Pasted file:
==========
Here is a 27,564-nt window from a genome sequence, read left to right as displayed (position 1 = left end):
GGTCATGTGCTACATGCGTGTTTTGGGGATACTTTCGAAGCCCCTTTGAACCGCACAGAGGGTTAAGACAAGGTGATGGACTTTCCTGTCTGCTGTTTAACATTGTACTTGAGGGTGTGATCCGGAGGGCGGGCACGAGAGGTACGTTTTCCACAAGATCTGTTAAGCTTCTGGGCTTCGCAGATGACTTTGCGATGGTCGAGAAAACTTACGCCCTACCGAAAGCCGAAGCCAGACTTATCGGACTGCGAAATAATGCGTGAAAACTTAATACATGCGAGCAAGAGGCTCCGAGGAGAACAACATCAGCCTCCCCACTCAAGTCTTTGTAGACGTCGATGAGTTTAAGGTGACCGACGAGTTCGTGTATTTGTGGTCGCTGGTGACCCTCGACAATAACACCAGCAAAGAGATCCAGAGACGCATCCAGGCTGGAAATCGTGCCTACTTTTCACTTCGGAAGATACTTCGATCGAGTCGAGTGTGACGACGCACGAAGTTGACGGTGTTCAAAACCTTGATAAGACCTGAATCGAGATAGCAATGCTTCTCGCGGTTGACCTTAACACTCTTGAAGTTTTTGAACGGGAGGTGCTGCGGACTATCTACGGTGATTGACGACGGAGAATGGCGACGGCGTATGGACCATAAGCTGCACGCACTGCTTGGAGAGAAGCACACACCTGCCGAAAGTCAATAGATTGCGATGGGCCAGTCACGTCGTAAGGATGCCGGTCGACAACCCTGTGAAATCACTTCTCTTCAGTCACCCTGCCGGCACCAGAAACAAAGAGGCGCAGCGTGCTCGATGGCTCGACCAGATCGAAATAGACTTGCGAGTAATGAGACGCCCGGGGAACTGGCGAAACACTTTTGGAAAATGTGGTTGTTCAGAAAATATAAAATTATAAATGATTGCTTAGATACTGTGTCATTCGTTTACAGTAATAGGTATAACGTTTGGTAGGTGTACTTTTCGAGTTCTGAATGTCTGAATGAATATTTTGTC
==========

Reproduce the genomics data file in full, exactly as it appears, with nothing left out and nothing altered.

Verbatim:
Here is a 27,564-nt window from a genome sequence, read left to right as displayed (position 1 = left end):
GGTCATGTGCTACATGCGTGTTTTGGGGATACTTTCGAAGCCCCTTTGAACCGCACAGAGGGTTAAGACAAGGTGATGGACTTTCCTGTCTGCTGTTTAACATTGTACTTGAGGGTGTGATCCGGAGGGCGGGCACGAGAGGTACGTTTTCCACAAGATCTGTTAAGCTTCTGGGCTTCGCAGATGACTTTGCGATGGTCGAGAAAACTTACGCCCTACCGAAAGCCGAAGCCAGACTTATCGGACTGCGAAATAATGCGTGAAAACTTAATACATGCGAGCAAGAGGCTCCGAGGAGAACAACATCAGCCTCCCCACTCAAGTCTTTGTAGACGTCGATGAGTTTAAGGTGACCGACGAGTTCGTGTATTTGTGGTCGCTGGTGACCCTCGACAATAACACCAGCAAAGAGATCCAGAGACGCATCCAGGCTGGAAATCGTGCCTACTTTTCACTTCGGAAGATACTTCGATCGAGTCGAGTGTGACGACGCACGAAGTTGACGGTGTTCAAAACCTTGATAAGACCTGAATCGAGATAGCAATGCTTCTCGCGGTTGACCTTAACACTCTTGAAGTTTTTGAACGGGAGGTGCTGCGGACTATCTACGGTGATTGACGACGGAGAATGGCGACGGCGTATGGACCATAAGCTGCACGCACTGCTTGGAGAGAAGCACACACCTGCCGAAAGTCAATAGATTGCGATGGGCCAGTCACGTCGTAAGGATGCCGGTCGACAACCCTGTGAAATCACTTCTCTTCAGTCACCCTGCCGGCACCAGAAACAAAGAGGCGCAGCGTGCTCGATGGCTCGACCAGATCGAAATAGACTTGCGAGTAATGAGACGCCCGGGGAACTGGCGAAACACTTTTGGAAAATGTGGTTGTTCAGAAAATATAAAATTATAAATGATTGCTTAGATACTGTGTCATTCGTTTACAGTAATAGGTATAACGTTTGGTAGGTGTACTTTTCGAGTTCTGAATGTCTGAATGAATATTTTGTC